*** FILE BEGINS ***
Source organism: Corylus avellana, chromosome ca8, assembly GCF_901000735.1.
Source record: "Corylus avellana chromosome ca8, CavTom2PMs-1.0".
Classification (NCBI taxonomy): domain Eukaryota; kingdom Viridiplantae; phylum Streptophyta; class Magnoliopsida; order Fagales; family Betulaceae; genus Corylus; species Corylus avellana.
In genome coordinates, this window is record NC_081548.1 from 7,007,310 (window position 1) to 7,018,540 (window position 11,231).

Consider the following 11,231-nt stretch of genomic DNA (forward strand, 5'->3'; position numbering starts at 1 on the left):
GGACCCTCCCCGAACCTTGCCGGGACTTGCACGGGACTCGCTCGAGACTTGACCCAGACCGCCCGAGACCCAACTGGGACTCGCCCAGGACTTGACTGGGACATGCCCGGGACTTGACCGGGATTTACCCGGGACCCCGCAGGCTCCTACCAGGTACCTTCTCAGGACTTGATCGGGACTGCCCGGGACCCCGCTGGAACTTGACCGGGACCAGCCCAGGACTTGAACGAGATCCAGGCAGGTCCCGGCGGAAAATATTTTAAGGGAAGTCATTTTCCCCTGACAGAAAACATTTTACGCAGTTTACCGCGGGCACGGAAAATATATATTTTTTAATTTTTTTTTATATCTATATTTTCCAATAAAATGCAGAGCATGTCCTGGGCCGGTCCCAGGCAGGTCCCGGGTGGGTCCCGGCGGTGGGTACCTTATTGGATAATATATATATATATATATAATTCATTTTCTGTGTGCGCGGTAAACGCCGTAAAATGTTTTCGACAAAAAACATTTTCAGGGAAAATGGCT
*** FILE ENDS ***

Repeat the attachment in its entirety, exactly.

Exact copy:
Source organism: Corylus avellana, chromosome ca8, assembly GCF_901000735.1.
Source record: "Corylus avellana chromosome ca8, CavTom2PMs-1.0".
Classification (NCBI taxonomy): domain Eukaryota; kingdom Viridiplantae; phylum Streptophyta; class Magnoliopsida; order Fagales; family Betulaceae; genus Corylus; species Corylus avellana.
In genome coordinates, this window is record NC_081548.1 from 7,007,310 (window position 1) to 7,018,540 (window position 11,231).

Consider the following 11,231-nt stretch of genomic DNA (forward strand, 5'->3'; position numbering starts at 1 on the left):
GGACCCTCCCCGAACCTTGCCGGGACTTGCACGGGACTCGCTCGAGACTTGACCCAGACCGCCCGAGACCCAACTGGGACTCGCCCAGGACTTGACTGGGACATGCCCGGGACTTGACCGGGATTTACCCGGGACCCCGCAGGCTCCTACCAGGTACCTTCTCAGGACTTGATCGGGACTGCCCGGGACCCCGCTGGAACTTGACCGGGACCAGCCCAGGACTTGAACGAGATCCAGGCAGGTCCCGGCGGAAAATATTTTAAGGGAAGTCATTTTCCCCTGACAGAAAACATTTTACGCAGTTTACCGCGGGCACGGAAAATATATATTTTTTAATTTTTTTTTATATCTATATTTTCCAATAAAATGCAGAGCATGTCCTGGGCCGGTCCCAGGCAGGTCCCGGGTGGGTCCCGGCGGTGGGTACCTTATTGGATAATATATATATATATATATAATTCATTTTCTGTGTGCGCGGTAAACGCCGTAAAATGTTTTCGACAAAAAACATTTTCAGGGAAAATGGCT